The Spirit of Shan-shui Philosophy in Chuan Malt Whisky Distillery Design by Neri&Hu
Aryo Sumbogo | Friday, 19 August 2022
Aryo Sumbogo | Friday, 19 August 2022
According to the Chinese notion of the duality of the natural elements that make up the world, shan-shui (literally ‘mountain-water’), two opposing forces can still complement each other and form a harmonious balance. This spirit of philosophy was adapted by Neri&Hu to design a distillery and home for Pernod Ricard’s first whisky in China.
The Chuan Malt Whisky Distillery was designed by Neri&Hu.
Starting from the site, this project has exemplified the balance between shan which represents strength and immortality, with shui which represents fluidity and transformation. Furthermore, this site which is surrounded by rivers on three sides and has Mount Emei in the background also holds strong memories of the past. Therefore, Neri&Hu took this opportunity to create a timeless architecture that refers to the dialogue between the core values of the visionary new brand and the material and cultural heritage that must be preserved. Thus, the design proposal is positioned as an understanding of the movement full of humility and simplicity, while deeply respecting nature. As a result, the manifestation of this balanced duality leads to architectural objectivity which includes industrial buildings as modern interpretations of local vernacular architecture and visitor buildings as geometric elements that respond to the terrain.
A view of some of the buildings in Pernod Ricard's first whiskey distillery complex in China.
The lobby in its longest building interprets Chinese vernacular architecture in a modern industrial building.
As a whiskey production facility, three long buildings line the north side of the site - with one of them tucked into the ground slope, able to represent vernacular architecture. For example, reclaimed clay tiles provide a simple texture to a pitched roof resting on a modern post-and-beam concrete structure. Then, the boulders extracted from the ground during the grading of the site, became wall fillers thus enabling the cycle of destruction and recreation to continue in permanent evolution.
The domed courtyard with waterfall features inside the visitor experience center.
Underground tasting room.
On the other hand, the two visitor buildings that appear in form adopt basic geometries, implying a different language from the previous industrial buildings. The circular shape of the visitor experience center, for example, can create different interpretations from the inside and outside. Because part of the mass is submerged in the ground, visitors can enjoy the silence of the domed courtyard featuring a waterfall in the middle, which is surrounded by five underground tasting rooms. While from the outside, visitors can see the top of the dome with three concentric brick rings that appear subtly like the silhouette of Mount Emei. Furthermore, located further below the topography, a building that functions as a restaurant and bar has a central part of an open courtyard framing Emei's peak. In addition, this mass also has a cantilever on both sides with one angle hovering over the river bank. From the dining room along the perimeter of the building, visitors can rest while enjoying the wide-open view.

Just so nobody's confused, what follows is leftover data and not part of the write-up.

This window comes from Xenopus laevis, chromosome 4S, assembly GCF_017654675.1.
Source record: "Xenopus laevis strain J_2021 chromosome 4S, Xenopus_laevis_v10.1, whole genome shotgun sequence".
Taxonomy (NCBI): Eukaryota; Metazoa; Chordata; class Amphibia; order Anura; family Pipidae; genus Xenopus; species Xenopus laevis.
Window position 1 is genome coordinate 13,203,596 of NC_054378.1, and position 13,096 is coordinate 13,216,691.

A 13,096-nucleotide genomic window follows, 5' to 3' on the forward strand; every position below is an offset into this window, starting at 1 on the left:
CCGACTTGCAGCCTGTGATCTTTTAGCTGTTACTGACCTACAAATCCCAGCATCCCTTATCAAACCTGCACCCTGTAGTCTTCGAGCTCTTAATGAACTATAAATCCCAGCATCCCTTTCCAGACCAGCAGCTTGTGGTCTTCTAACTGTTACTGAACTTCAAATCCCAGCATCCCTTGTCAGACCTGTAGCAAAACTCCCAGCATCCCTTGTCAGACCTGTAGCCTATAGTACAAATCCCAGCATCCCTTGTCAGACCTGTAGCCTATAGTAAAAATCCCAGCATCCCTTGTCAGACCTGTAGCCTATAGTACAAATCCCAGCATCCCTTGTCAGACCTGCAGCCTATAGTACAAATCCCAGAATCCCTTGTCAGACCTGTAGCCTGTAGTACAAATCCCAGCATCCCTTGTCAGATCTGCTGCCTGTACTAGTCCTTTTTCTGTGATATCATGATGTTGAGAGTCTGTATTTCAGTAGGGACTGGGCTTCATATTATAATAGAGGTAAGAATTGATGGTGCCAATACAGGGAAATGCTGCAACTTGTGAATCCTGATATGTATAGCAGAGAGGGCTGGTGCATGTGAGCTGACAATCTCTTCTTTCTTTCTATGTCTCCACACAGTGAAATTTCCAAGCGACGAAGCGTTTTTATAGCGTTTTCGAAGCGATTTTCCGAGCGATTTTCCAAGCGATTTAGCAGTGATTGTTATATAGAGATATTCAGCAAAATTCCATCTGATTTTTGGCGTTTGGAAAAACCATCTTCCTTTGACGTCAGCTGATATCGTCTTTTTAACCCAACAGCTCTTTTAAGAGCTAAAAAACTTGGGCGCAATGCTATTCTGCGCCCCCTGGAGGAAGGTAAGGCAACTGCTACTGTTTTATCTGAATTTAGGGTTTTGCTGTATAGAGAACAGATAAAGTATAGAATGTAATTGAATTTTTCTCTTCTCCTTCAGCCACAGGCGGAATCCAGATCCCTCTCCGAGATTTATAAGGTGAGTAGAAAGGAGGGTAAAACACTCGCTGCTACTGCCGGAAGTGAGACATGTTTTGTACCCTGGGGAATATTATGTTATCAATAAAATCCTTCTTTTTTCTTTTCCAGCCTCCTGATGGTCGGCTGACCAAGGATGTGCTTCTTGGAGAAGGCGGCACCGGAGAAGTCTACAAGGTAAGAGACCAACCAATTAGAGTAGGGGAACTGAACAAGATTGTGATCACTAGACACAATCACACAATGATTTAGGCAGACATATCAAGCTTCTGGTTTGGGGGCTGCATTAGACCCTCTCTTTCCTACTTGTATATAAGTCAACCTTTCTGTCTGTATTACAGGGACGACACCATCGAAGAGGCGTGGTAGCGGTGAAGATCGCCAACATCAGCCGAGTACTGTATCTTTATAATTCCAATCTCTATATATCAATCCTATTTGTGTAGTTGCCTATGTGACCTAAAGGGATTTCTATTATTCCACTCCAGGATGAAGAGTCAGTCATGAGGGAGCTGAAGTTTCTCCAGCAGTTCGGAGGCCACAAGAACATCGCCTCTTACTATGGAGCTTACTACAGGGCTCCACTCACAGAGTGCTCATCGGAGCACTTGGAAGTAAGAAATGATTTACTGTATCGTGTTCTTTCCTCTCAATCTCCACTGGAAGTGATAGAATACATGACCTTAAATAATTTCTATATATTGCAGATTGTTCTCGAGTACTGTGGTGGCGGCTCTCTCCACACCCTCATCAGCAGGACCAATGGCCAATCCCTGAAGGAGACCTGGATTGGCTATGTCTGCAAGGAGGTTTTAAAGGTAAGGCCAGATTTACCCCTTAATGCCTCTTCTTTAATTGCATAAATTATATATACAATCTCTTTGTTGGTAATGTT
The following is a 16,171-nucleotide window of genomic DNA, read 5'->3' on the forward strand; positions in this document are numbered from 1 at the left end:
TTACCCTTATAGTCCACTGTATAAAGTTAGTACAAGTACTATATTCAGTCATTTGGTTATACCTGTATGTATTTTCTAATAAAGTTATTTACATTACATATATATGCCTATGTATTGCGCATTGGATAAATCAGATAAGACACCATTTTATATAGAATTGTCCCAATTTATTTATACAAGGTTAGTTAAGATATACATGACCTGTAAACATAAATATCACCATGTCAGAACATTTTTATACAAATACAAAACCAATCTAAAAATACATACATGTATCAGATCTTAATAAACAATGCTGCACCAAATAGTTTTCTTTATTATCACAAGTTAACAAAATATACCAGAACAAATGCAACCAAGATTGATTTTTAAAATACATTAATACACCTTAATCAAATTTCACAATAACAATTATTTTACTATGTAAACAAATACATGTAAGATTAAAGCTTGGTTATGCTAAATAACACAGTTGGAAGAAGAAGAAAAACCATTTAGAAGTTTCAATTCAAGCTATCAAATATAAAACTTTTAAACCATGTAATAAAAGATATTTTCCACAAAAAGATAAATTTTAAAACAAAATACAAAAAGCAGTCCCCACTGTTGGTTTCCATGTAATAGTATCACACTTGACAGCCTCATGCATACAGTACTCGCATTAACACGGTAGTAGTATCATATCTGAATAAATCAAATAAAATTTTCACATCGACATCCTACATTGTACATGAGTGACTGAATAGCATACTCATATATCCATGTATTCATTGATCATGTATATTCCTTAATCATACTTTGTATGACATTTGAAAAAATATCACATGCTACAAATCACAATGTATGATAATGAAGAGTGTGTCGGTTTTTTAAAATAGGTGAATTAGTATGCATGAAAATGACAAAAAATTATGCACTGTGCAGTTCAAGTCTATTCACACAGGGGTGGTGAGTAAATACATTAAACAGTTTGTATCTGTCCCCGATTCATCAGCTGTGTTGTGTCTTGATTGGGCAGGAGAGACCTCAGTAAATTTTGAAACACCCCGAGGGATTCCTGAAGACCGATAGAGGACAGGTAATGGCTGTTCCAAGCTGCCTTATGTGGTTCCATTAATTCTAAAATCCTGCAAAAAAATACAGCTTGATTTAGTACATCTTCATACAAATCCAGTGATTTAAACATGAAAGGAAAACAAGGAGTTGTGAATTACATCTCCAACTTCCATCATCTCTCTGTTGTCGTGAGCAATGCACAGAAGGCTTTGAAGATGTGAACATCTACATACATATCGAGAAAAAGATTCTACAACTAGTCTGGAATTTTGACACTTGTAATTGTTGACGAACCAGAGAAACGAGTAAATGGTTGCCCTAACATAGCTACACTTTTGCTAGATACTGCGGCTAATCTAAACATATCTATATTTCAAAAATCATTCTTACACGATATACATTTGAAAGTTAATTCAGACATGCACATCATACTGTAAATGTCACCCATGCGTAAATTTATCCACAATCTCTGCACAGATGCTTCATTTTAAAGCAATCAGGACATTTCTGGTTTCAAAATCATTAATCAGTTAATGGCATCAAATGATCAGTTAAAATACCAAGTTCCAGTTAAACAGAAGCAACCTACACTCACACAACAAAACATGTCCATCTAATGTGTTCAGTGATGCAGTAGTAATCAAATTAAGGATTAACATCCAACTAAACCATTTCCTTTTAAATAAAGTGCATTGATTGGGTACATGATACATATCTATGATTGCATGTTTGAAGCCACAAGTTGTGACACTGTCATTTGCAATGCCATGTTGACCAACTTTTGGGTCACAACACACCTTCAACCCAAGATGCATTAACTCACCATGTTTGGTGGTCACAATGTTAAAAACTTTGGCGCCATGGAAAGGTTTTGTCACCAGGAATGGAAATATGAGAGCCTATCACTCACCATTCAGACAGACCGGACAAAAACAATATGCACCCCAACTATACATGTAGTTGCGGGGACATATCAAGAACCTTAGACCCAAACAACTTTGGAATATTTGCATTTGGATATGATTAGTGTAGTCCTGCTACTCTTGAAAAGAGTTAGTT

The dome top of the visitor experience center pierces the ground like the silhouette of Mount Emei.
Open courtyard at the core of the building for restaurant and bar, which can frame the peak of Emei.
In more depth, Neri&Hu also makes this project a manifestation of the interaction of the arts in whiskey making with traditional Chinese craftsmanship and knowledge of the ingredients. As stated in the palette, the basic ingredients are a mixture of concrete, cement, and stone. Meanwhile, the accent materials can be seen in the use of copper distillation pots and old oak barrels. Thus, the concept of the duality of elements in opposition yet complements each other has been successfully translated by Neri&Hu into a harmonious balance between architecture and landscape, industry and visitor experience, and mountains and water.
One of the perimeter corners of the restaurant building floats above the river bank.
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